COLUMBUS, Ohio -- Improper use and lack of safety gear are the two major causes of ATV (all-terrain vehicle) crashes for both youth and adults. Ohio State University Extension and the National 4-H Council are teaming up this summer and fall to educate ATV operators so that a fun time doesn't turn into a disaster.
OSU Extension received a $7,500 statewide 4-H Community ATV Safety Program grant to train 4-H Master Volunteers and Extension educators on becoming ATV instructors, for the purpose of providing ATV educational sessions to 4-H youth and other individuals. The program has recruited volunteers in at least 15 counties: Williams, Ashtabula, Ashland, Stark, Tuscawaras, Harrison, Jefferson, Belmont, Morgan, Fairfield, Hocking, Ross, Gallia, Lawrence, and Brown. ATV manufacturers are funding the program.
Additionally, Scioto and Greene counties were the recipients of similar grants to conduct training. OSU Extension will hold its first instructor training session for the Master Volunteers June 29-30 at Ohio State University's Waterman Farm in Columbus, Ohio.
"The goal behind the 4-H ATV program is to build awareness of properly operating an ATV," said Randall Reeder, an OSU Extension agricultural engineer and coordinator of the statewide training programs. "Users don't perceive the ATV to be as dangerous as it can be."
According to the Consumer Product Safety Commission, between 1982 and 2005 (the most recent data available), Ohio was ranked 14th in the number of ATV-related deaths. For the past decade, Ohio 4-H has had only one Master Volunteer in ATV safety.
"Having more Master Volunteers trained to work with 4-H youth and adults should help improve our ATV safety record," said Reeder, who holds a research appointment with the Ohio Agricultural Research and Development Center.
The goal of the statewide grant is to conduct ATV safety clinics in at least 20 counties by December. Each clinic will total eight hours, with four hours of riding.
"Youth and adults need training to increase their skill level, help them appreciate basic riding techniques, and recognize dangers involved with reckless driving," said Reeder.
ATVs are popular for trail riding, hunting, farming and other recreational uses. Reeder said that the two biggest mistakes users make when operating ATVs is they don't wear a helmet and they ride with more than one person.
"Inexperience is a major safety problem. The highest number of injuries and deaths occurs during the first month of operation," said Reeder. "That means users are ignorant of proper ATV operation. It's important that they get trained before they even get on one and learn bad habits."
Reeder said there are a number of reasons why many ATV riders fail to make safety their No. 1 priority:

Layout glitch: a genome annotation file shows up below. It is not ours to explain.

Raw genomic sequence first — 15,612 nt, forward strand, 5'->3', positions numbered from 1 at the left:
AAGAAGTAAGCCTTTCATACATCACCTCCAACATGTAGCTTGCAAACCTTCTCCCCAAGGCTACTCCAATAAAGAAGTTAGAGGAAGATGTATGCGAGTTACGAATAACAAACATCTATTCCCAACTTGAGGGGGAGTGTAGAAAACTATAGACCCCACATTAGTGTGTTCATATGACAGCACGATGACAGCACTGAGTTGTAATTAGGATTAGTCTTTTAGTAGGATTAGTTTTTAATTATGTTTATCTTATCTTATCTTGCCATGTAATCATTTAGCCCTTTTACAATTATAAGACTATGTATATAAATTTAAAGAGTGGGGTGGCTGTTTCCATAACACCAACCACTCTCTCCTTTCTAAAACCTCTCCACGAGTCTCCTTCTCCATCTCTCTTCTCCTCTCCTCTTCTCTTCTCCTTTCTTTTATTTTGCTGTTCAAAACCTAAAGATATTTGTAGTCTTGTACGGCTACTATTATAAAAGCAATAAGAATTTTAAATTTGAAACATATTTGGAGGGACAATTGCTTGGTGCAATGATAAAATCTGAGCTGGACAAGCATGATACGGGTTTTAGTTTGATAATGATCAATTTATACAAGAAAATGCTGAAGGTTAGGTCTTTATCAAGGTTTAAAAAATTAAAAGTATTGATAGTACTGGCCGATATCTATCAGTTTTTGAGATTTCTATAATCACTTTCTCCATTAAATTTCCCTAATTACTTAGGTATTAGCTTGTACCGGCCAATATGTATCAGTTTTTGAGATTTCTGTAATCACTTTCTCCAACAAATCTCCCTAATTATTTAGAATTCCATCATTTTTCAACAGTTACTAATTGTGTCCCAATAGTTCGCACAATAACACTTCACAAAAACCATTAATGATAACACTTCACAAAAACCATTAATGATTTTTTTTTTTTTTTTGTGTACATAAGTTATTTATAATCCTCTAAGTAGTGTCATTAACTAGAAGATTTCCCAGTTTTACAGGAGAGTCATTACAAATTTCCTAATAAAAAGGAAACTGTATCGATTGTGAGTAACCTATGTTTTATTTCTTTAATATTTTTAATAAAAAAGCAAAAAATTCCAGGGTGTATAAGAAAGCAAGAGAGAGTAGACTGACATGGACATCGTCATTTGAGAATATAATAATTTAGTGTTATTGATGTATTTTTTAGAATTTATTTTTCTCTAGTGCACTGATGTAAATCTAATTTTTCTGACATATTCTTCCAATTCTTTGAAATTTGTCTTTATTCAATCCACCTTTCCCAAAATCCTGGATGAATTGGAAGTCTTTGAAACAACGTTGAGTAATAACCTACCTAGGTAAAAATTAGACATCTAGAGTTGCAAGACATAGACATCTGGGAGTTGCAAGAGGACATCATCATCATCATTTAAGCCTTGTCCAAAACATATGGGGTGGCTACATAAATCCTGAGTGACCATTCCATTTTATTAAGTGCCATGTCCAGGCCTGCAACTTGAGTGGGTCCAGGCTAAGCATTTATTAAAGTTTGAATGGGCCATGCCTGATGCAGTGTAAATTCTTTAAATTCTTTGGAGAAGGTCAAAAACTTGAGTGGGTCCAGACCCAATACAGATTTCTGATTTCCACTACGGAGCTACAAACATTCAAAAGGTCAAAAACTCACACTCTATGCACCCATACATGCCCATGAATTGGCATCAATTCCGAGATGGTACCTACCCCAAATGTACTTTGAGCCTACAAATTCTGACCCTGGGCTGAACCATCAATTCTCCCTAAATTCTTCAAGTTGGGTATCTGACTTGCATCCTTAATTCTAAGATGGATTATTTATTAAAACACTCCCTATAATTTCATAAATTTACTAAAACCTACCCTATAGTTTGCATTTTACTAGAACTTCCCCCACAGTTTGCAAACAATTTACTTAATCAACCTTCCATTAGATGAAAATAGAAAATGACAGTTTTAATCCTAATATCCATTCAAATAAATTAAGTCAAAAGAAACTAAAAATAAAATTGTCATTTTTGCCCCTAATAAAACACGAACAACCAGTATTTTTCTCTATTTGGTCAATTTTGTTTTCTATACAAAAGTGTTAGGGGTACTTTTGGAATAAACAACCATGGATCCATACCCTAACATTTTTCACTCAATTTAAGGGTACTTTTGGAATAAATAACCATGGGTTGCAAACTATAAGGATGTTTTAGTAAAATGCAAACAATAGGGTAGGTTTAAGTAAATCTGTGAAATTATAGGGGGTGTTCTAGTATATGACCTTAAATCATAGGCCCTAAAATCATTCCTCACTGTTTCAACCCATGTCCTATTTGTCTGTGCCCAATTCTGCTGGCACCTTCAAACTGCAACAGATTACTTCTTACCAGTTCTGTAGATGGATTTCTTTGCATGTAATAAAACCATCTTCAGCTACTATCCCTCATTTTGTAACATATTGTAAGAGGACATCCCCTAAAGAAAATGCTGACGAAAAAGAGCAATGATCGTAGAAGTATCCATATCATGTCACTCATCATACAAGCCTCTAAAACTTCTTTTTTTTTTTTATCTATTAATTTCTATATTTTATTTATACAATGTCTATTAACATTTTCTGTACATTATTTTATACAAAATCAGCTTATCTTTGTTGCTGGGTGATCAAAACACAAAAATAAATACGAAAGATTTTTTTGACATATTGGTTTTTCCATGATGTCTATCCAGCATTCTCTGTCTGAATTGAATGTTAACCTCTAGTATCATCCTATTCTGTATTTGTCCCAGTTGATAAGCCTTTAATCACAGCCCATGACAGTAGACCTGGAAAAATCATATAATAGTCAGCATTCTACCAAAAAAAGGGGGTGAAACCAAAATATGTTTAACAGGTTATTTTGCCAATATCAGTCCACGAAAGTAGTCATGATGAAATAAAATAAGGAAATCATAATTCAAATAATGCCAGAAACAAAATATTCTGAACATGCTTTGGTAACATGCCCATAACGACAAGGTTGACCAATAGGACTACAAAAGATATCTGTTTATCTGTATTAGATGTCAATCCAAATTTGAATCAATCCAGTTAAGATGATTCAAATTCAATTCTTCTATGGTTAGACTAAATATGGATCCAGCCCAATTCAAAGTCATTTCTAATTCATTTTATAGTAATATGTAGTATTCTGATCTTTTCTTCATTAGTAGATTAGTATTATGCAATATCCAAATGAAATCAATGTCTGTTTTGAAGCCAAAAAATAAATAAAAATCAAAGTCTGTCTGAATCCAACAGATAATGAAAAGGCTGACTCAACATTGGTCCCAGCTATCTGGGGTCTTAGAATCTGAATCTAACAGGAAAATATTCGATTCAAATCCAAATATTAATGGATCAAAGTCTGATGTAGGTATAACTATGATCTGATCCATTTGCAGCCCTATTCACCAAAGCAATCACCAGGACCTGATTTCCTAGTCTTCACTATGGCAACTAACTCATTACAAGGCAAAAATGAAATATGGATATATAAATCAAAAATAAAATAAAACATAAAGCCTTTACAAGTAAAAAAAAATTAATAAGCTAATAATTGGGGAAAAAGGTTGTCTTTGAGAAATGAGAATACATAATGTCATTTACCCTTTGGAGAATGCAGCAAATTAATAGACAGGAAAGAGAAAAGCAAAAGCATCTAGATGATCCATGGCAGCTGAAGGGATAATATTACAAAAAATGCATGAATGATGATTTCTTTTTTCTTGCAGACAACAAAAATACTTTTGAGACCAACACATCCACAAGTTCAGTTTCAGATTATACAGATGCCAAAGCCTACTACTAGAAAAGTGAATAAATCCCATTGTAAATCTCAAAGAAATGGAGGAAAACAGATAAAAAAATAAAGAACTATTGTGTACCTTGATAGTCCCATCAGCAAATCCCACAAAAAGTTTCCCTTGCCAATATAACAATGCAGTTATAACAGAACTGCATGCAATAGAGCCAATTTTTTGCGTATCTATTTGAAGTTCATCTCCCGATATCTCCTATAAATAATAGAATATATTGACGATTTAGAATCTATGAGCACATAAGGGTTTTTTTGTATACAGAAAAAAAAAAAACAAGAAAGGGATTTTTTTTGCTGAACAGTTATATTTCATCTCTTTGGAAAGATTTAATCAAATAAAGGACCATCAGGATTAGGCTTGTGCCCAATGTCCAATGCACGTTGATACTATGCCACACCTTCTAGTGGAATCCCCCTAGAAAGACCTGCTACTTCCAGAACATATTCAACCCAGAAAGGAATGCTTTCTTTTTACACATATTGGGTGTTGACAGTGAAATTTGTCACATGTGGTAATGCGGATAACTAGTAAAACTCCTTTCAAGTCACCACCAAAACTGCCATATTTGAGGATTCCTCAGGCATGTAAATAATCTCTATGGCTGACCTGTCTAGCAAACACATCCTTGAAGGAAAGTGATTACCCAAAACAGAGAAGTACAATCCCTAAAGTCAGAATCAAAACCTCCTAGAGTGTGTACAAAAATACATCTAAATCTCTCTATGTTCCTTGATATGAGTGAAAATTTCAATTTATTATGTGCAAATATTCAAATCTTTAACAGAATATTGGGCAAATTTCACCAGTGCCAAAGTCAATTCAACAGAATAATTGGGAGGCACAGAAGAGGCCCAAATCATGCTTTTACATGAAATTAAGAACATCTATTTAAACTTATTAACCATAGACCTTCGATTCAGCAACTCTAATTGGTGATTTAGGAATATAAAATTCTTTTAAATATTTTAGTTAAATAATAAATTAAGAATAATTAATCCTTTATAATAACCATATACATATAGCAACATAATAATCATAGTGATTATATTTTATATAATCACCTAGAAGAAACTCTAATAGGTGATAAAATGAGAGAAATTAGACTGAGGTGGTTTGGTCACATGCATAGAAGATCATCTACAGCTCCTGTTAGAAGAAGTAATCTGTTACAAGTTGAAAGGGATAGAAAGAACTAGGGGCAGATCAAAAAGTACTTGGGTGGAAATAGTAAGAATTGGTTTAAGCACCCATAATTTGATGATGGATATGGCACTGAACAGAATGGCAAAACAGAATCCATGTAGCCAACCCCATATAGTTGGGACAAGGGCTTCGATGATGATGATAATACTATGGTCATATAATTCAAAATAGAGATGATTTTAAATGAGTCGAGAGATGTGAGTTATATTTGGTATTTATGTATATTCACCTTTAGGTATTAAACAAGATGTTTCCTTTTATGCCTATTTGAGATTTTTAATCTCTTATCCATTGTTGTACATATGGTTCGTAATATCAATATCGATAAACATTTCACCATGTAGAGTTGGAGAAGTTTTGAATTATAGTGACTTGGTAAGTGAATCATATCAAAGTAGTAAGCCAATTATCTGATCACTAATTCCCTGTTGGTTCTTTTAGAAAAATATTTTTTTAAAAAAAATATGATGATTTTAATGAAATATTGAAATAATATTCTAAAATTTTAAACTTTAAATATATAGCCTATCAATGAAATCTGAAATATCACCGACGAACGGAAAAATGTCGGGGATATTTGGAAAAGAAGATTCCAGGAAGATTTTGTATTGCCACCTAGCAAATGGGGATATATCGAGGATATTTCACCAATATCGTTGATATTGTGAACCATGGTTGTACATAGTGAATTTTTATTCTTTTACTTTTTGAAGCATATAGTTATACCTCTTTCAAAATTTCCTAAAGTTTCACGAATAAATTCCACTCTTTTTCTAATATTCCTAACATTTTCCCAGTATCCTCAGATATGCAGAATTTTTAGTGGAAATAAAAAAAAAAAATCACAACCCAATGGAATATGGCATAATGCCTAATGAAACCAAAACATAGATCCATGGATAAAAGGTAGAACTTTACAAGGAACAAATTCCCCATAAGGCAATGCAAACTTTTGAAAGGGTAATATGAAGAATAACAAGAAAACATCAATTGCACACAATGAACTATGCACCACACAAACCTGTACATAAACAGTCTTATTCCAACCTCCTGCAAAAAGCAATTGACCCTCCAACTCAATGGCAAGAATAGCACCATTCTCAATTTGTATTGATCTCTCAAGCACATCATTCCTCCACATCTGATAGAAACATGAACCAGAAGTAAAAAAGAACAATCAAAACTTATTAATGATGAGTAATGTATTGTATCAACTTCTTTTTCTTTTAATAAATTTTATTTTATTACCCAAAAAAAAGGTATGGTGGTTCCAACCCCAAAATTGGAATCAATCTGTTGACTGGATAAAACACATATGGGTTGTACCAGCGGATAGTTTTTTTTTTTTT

• The perception that ATVs are not dangerous. "ATVs are often thought of as toys," said Reeder. "Or, at the very least, thought of as being no more dangerous than, say, a riding lawnmower."
• The misconception that the long seat is designed for more than one rider. "ATVs should only have one person on them," said Reeder. "The long seat is designed that way so riders can shift their weight when going up or down hilly terrain."
• The idea that ATVs are safe to ride on pavement. "ATVs should never be ridden on pavement," said Reeder. "The design of the ATV is such that it doesn't turn like you normally expect, or in some cases not at all, on paved surfaces."
• The idea that ATVs are "one size fits all." According to the Consumer Product Safety Commission, 30 percent of all injuries and deaths occur in youth under 16, and riding the wrong ATV is a contributing factor. "A small rider on a full-sized ATV, even if all other precautions are taken, can be just as dangerous as not following safety guidelines," said Reeder. "You wouldn't allow someone to drive a car if he can't reach the pedals."
Ohio and 12 other states received the 4-H Community ATV Safety Program grant to conduct ATV safety programs to youth and adults.
OSU Extension's ATV Safety campaign will be a program highlight at this year's Ohio State University Farm Science Review, Sept. 18-20 at the Molly Caren Agricultural Center in London, Ohio. The program will include, among other things, educational material on how to safely operate an ATV.
For more information on the OSU Extension statewide grant and training programs, contact Randall Reeder at (614) 292-6648 or firstname.lastname@example.org. For more information on the ATV safety programs in Scioto and Greene counties, contact Regina Kuhn, Scioto County Extension educator in 4-H youth development, at (740) 354-7879, or Dail Gracy, Greene County Extension educator in 4-H youth development, at (937) 372-9971.